The PEOPLE, Plaintiff and Respondent, v. SAFETY NATIONAL CASUALTY CORPORATION, Defendant and Appellant.
Defendant and appellant Safety National Casualty Corporation (the surety) appeals the trial court's denial of its motion to set aside forfeiture of a bail bond and to exonerate bail. The surety contends that the trial court lost jurisdiction to declare the forfeiture because it contends that the clerk failed to give notice of the forfeiture as required. For the reasons that follow, we reject the surety's contention and affirm the court's order.
FACTS AND PROCEDURAL HISTORY
On November 2, 2006, The surety posted a $100,000 bond for the release of defendant Herminio Barba. Barba made a number of court appearances after his release on bail. On November 9, 2007, Barba failed to appear in court and the court declared the bond forfeited. A notice of forfeiture was mailed on November 13, 2007, well within 30 days after the declaration of forfeiture.
On May 8, 2008, the surety filed a notice of motion to vacate the order of forfeiture, on the ground that it did not receive notice of the forfeiture. In support of its motion, the surety presented an affidavit of Bill Martin, as the surety's attorney in fact (and notarized by J.A. Jasperson), that “Safety National Casualty Corporation, through normal business operations, has not, to our knowledge, received a forfeiture for [the] defendant/bond.” County counsel opposed the motion, noting that it had received notice of the forfeiture in a timely manner, and that the surety's showing of nonreceipt was “minimal.” The court made a factual finding that the surety was notified of the forfeiture, and denied the motion. The court granted additional time (to November 17, 2008) to produce the defendant, pursuant to Penal Code section 1305.4, and noted that the bench warrant for Barba remained outstanding.
On September 4, 2008, the surety moved for reconsideration of its motion to vacate the forfeiture and exonerate the bail. Included in the reconsideration motion was the surety's request for judicial notice, including the bail bond, the minute order reciting Barba's failure to appear and the court's declaration of forfeiture, and the notice of forfeiture: “On November 13, 2007, the clerk mailed a notice of forfeiture to the parties. The certificate of mailing was not signed under penalty of perjury.” The surety argued that, because the certificate of mailing included on the notice of forfeiture was not signed under penalty of perjury, the certificate was of no evidentiary value, and could not be used to substantiate or raise a presumption that the notice of forfeiture had in fact been mailed. In the absence of timely mailing a proper notice of forfeiture, the court lost jurisdiction to declare the bond forfeit. In addition, the surety now had its bond technician, Jacki Jasperson, prepare a new declaration of nonreceipt, describing the office procedures for all mail received from California courts, including verification and entry of all California bail forfeiture notices into the surety's computer system, but the nonexistence of any such computer entry for Barba's bond. Therefore, averred Jasperson, the surety “never received notice of forfeiture for [the Barba] bail bond․”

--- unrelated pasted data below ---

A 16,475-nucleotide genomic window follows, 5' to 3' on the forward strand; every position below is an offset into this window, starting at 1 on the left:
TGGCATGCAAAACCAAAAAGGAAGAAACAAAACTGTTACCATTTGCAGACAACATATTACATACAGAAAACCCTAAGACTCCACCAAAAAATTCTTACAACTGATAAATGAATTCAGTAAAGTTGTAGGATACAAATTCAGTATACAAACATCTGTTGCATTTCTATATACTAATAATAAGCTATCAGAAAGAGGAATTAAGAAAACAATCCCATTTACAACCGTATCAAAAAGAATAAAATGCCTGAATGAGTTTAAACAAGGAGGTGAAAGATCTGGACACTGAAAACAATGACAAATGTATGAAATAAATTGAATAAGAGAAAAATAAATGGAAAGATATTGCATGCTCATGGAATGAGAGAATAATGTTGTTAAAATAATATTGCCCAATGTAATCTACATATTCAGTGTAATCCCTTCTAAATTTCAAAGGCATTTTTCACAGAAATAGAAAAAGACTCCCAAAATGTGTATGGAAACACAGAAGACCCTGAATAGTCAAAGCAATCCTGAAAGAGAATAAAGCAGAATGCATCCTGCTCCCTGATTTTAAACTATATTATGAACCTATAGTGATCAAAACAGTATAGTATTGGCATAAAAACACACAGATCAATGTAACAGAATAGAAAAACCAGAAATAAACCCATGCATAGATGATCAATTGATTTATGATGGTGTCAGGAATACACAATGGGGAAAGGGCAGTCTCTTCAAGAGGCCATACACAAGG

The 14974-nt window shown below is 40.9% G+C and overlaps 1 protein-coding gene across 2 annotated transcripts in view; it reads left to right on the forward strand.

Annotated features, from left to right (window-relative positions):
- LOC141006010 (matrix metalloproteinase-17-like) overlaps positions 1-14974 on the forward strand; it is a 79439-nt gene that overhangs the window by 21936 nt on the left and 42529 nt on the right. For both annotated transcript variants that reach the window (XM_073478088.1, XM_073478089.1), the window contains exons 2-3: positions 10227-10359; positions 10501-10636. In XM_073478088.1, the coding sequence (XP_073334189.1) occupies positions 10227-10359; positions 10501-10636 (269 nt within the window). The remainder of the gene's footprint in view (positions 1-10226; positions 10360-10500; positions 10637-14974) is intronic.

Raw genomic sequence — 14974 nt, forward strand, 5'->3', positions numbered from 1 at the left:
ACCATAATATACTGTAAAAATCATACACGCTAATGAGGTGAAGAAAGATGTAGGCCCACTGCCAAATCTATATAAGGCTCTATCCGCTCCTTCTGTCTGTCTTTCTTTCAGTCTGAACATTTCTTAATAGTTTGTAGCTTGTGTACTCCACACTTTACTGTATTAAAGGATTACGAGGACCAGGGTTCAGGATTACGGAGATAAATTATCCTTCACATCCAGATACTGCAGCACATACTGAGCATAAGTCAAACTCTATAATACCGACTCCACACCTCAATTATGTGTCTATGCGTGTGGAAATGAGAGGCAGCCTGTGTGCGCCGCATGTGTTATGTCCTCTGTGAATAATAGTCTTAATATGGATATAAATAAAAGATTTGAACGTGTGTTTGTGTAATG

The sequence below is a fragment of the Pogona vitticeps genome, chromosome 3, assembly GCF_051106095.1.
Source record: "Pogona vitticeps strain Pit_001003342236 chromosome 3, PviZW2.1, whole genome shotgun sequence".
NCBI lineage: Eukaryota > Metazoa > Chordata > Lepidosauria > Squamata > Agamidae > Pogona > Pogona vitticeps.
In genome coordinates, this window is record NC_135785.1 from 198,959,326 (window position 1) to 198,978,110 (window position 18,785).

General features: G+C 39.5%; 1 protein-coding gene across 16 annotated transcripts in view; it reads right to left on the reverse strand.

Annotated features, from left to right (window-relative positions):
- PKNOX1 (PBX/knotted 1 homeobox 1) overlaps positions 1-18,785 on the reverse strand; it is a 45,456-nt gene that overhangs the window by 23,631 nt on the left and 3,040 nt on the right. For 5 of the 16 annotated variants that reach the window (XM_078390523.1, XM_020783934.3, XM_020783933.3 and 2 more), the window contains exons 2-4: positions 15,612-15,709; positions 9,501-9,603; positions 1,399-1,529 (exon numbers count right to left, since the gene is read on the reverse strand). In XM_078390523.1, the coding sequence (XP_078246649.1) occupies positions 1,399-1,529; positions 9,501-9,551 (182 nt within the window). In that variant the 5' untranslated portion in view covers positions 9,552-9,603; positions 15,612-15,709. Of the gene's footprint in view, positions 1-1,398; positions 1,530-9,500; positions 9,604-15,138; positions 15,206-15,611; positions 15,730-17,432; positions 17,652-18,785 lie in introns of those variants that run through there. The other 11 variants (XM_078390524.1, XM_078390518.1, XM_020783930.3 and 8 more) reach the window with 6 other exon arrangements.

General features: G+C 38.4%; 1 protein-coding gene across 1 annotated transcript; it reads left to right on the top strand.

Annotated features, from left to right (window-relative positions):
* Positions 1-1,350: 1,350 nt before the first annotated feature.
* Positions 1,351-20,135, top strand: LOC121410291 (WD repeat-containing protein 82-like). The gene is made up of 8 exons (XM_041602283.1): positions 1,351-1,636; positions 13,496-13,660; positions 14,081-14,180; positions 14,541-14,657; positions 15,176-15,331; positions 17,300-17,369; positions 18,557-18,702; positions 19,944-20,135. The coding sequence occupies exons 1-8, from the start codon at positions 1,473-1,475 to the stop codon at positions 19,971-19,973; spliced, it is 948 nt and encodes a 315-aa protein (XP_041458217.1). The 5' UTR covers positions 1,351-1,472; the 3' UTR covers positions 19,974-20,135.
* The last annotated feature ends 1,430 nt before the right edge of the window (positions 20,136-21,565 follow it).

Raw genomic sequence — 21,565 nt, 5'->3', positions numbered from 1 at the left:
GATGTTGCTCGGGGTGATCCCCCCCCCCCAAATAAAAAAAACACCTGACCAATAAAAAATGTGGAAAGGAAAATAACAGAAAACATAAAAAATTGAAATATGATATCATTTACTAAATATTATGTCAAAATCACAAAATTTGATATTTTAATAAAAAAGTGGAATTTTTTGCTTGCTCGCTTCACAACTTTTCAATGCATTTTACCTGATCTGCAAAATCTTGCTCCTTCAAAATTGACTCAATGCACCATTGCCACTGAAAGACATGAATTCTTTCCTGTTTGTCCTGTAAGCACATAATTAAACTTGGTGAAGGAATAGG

The county opposed the motion for reconsideration, noting that Code of Civil Procedure section 10081 permits a motion for reconsideration only upon a showing of new or different facts, circumstances or law. The county urged that the surety “fails to offer any new or different facts, circumstances or law to support its Motion to Reconsider. The surety argued in its First Motion that it did not receive the Notice and therefore the court should vacate the forfeiture of bail.” In support of its motion for reconsideration, the surety “offers the same failed argument and a declaration in support thereof․ Contrary to the surety's assertion, the fact that the declaration in support of the Motion to Reconsider is from a bond technician whereas the affidavit in support of the First Motion is from a different individual is not tantamount to a new or different fact, circumstance, or law in violation of § 1008.”
The surety responded that the trial court should reconsider its earlier decision because the alleged deficiencies in the clerk's certificate of mailing created a jurisdictional defect, which may be raised at any time.
The trial court denied the motion to reconsider, and the surety has filed the present appeal.
I. Standard of Review
“ ‘An order denying a motion to set aside a forfeiture is appealable. [Citations.]’ [Citation.] ‘The determination of a motion to set aside a bail forfeiture is in the discretion of the trial court and should not be disturbed on appeal unless an abuse of discretion appears in the record. [Citation.]’ [Citation.]” (American Contractors Indem. Co. v. County of Orange (2005) 130 Cal.App.4th 579, 583.)
The surety's argument also involves matters of statutory construction; interpretation of statutory language presents an issue of law which we review de novo. (Barner v. Leeds (2000) 24 Cal.4th 676, 683.)